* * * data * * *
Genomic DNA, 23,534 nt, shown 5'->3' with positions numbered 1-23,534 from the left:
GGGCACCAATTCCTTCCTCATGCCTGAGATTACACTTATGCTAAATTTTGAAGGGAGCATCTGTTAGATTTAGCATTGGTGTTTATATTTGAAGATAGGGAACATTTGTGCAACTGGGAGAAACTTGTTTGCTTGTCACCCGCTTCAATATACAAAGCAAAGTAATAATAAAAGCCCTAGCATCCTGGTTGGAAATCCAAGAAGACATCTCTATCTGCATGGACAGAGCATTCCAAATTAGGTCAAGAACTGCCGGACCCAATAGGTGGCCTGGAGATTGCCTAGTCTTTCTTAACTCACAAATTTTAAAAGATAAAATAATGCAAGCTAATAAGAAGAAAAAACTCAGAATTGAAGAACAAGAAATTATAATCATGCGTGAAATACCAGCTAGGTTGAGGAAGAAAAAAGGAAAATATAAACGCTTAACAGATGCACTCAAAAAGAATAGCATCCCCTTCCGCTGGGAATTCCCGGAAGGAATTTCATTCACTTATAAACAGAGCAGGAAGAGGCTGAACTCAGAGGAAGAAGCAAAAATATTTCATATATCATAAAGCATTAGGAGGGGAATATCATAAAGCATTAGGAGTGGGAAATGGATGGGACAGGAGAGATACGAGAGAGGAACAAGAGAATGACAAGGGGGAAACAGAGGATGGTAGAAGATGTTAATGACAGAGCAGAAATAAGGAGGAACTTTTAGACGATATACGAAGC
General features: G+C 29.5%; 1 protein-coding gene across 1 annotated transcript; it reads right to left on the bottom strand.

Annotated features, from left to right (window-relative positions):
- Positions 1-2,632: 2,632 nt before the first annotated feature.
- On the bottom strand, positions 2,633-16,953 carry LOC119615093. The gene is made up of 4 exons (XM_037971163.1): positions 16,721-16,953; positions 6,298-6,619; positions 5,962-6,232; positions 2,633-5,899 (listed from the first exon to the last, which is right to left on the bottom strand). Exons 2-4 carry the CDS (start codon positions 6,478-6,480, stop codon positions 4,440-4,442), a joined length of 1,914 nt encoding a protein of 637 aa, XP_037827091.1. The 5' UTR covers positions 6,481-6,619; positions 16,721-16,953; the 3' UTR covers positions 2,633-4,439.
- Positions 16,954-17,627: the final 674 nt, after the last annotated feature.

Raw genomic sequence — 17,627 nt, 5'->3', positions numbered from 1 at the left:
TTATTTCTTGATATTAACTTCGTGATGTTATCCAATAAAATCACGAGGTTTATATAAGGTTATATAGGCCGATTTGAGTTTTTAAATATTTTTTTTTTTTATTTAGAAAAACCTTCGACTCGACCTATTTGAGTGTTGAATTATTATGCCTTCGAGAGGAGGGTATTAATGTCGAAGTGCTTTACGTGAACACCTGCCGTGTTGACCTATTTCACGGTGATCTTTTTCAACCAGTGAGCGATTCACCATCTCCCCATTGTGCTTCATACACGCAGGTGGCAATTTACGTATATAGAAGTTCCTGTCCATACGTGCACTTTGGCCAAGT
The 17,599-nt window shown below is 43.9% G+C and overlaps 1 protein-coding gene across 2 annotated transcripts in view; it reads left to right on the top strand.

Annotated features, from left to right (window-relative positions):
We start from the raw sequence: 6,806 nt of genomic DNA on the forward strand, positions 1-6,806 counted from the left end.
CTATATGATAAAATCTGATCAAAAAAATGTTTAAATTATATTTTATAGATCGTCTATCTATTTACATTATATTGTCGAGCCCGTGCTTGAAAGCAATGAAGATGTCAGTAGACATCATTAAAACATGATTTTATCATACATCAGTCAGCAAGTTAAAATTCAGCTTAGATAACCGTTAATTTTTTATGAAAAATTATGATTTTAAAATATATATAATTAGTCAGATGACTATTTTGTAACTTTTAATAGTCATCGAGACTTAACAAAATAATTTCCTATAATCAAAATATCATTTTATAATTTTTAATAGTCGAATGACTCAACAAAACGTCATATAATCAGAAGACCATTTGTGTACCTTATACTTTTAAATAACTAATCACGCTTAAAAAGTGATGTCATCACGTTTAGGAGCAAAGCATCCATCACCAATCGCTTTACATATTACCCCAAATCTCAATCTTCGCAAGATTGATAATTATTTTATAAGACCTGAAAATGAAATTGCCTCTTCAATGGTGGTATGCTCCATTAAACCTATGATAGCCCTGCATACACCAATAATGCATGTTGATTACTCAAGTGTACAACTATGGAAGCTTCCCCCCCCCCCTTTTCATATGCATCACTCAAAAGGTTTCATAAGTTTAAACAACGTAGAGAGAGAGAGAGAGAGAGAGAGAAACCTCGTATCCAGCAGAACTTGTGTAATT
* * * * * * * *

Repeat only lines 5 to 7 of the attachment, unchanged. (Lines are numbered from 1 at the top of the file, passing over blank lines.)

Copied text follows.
- Positions 1-2,632: 2,632 nt before the first annotated feature.
- On the bottom strand, positions 2,633-16,953 carry LOC119615093. The gene is made up of 4 exons (XM_037971163.1): positions 16,721-16,953; positions 6,298-6,619; positions 5,962-6,232; positions 2,633-5,899 (listed from the first exon to the last, which is right to left on the bottom strand). Exons 2-4 carry the CDS (start codon positions 6,478-6,480, stop codon positions 4,440-4,442), a joined length of 1,914 nt encoding a protein of 637 aa, XP_037827091.1. The 5' UTR covers positions 6,481-6,619; positions 16,721-16,953; the 3' UTR covers positions 2,633-4,439.
- Positions 16,954-17,627: the final 674 nt, after the last annotated feature.